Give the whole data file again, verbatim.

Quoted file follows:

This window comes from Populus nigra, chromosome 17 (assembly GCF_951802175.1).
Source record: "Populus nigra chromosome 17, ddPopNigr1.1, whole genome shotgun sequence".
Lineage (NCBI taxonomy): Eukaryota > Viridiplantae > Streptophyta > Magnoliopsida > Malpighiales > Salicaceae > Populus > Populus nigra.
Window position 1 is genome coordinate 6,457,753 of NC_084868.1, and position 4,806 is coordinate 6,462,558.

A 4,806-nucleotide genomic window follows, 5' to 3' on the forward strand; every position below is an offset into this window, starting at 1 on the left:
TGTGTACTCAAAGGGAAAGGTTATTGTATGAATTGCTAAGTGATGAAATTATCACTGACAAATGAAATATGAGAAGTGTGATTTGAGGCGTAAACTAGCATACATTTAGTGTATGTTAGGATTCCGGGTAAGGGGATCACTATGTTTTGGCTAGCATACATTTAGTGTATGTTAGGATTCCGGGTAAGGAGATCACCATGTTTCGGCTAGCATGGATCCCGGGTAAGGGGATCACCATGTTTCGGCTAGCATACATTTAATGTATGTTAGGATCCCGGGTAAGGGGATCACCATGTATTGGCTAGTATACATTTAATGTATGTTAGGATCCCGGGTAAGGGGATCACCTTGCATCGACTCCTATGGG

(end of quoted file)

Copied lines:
This window comes from Populus nigra, chromosome 17 (assembly GCF_951802175.1).
Source record: "Populus nigra chromosome 17, ddPopNigr1.1, whole genome shotgun sequence".
Lineage (NCBI taxonomy): Eukaryota > Viridiplantae > Streptophyta > Magnoliopsida > Malpighiales > Salicaceae > Populus > Populus nigra.
Window position 1 is genome coordinate 6,457,753 of NC_084868.1, and position 4,806 is coordinate 6,462,558.

A 4,806-nucleotide genomic window follows, 5' to 3' on the forward strand; every position below is an offset into this window, starting at 1 on the left:
TGTGTACTCAAAGGGAAAGGTTATTGTATGAATTGCTAAGTGATGAAATTATCACTGACAAATGAAATATGAGAAGTGTGATTTGAGGCGTAAACTAGCATACATTTAGTGTATGTTAGGATTCCGGGTAAGGGGATCACTATGTTTTGGCTAGCATACATTTAGTGTATGTTAGGATTCCGGGTAAGGAGATCACCATGTTTCGGCTAGCATGGATCCCGGGTAAGGGGATCACCATGTTTCGGCTAGCATACATTTAATGTATGTTAGGATCCCGGGTAAGGGGATCACCATGTATTGGCTAGTATACATTTAATGTATGTTAGGATCCCGGGTAAGGGGATCACCTTGCATCGACTCCTATGGG